Total Books for the Year: 15

Still in Progress at the End of the Month:

Even Greater Mistakes: Stories by Charlie Jane Anders, Procedural Storytelling in Game Design edited by Tanya X. Short and Tarn Adams,  The Source of Self Regard: Selected Essays, Speeches and Meditations by Toni Morrison, Wandering Games by Melissa Kagen Fullerton, and The Mothman Prophecies by John Keel

Short Stories & Poetry

A selection of works I recently read in journals and online publications, with a few lines from the text shared here.

Poem: “Let Them Say” by Theodora Goss:

Let them say of me that I loved beauty,
whether in the smallest things —
spider webs on which the raindrops hung
like crystal from a chandelier, the polychrome
velvet of butterfly wings, or the largest —
sunsets, mainly, during which the heaped-up clouds
bloomed like roses, but also stars at night,
all the usual lovely clichés
in all the different ways
one can love, with both fondness and rapture.

Short Story (Horror): “Notes on a Resurrection” by Natalia Theodoridou (PseudoPod):

the reporter

I heard about the story from the friend of a friend of an acquaintance, and didn’t put any stock in it at first. In my profession, you hear things like this with some frequency. You’d be a fool if you went running every time you heard someone cry fire. And if you end up getting your whiskers singed once or twice, you should consider yourself lucky.

But this?

I keep asking myself why didn’t I stop them. I was there. I was the only sane one, right? Personally unaffected by the tragedy. That’s what the judge said, anyway, even though I was never prosecuted. Not by the law, anyway.

Poem: “Specimens of Those Who Wanted to Leave” by Elisha Oluyemi (Broken Antler):

on the day i should be made lonely, i thought of specimens—
of a house full of tokens, of miniatures, of viceral
reminders of those who would leave me.

tongues in boxes, heads on platters:
it’s not grotesque if you did it with tears


Paul Atreides (Timothée Chalamet) battles his cousin Feyd-Rautha (Austin Butler)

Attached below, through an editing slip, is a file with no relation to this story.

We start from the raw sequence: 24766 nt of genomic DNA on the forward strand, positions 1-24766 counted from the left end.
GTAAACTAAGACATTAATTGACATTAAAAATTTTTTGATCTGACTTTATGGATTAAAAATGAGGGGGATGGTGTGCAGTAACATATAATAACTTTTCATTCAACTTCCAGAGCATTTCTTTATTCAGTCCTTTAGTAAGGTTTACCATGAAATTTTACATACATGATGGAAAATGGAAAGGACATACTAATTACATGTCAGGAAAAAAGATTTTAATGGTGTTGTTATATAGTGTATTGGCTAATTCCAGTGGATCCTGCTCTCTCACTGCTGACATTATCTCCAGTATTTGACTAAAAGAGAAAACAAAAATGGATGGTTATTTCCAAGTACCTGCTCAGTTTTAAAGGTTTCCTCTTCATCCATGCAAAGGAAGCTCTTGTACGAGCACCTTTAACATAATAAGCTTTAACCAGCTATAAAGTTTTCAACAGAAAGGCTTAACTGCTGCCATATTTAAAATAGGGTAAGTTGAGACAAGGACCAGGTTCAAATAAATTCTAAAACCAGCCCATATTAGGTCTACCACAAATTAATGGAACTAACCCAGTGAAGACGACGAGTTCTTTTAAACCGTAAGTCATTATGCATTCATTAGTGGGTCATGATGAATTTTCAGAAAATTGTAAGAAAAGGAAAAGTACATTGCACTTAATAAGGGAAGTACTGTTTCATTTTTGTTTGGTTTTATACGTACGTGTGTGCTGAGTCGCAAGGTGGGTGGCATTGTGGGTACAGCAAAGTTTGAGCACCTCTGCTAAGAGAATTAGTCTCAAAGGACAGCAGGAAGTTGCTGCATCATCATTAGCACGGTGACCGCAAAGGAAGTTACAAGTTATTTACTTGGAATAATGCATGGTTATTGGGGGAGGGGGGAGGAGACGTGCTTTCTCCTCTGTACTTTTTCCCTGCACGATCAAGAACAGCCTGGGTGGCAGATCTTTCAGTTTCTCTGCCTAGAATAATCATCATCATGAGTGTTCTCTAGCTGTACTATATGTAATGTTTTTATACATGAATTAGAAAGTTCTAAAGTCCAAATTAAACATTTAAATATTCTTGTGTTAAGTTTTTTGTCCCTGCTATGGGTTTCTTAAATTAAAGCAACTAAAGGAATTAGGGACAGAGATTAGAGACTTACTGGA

Dune: Part II continues the tale of the desert planet Arakis, which is home to spice, the most valuable commodity in the universe and a driver of space travel and political power. The movie reveals the outcome of the feud between House Atreides and House Harkonnen — and the growing religious fervor among the Fremen who come to Paul Atreides side as he battles the Harkonnen and the Emperor.

Frank Herbert’s Dune is one of my favorite books, and over the years, I’ve seen nearly every iteration of the Dune franchise (I only missed the Children of Dune SciFi Channel miniseries and the Spanish fan film). So, I really appreciate the direction that Denis Villeneuve has taken in adapting this story by leaning into not just the political infighting rampant in the tale, but also showing the manipulation of the Fremen by Paul and his mother and Chani’s growing relations with Paul, their shared love, and her justifiable anger is also beautiful to see. According to IMDB, Villeneuve is working on the development of Dune Messiah and I am so curious to see how he carried this storyline forward.

Left: Mad Max (1979); Top Right: Mad Max Beyond Thunderdome (1985); Bottom Right: Mad Max: Fury Road (2015)

With Furiosa: A Mad Max Saga coming out soon, our local theatre hosted a Mad Max Marathon. My friend and I only managed to catch three out of the four films, including the original, Thunderdome (because Tina Turner), and Fury Road (which is so amazing to see on the full screen). I really love this series and it’s post-apocalyptic zaniness full of raging car chases and over-the-top characters. It makes me quite excited to see the Furiosa spinoff, and I hope they do a good job with it.


Yoshii Toranaga (Hiroyuki Sanada), a leader under political attack from fellow council members, and Toda Mariko (Anna Sawai), his Portuguese translator.

John Blackthorne (Cosmo Jarvis), an English sailor and navigator, and Toda Mariko (Anna Sawai), acting as translator.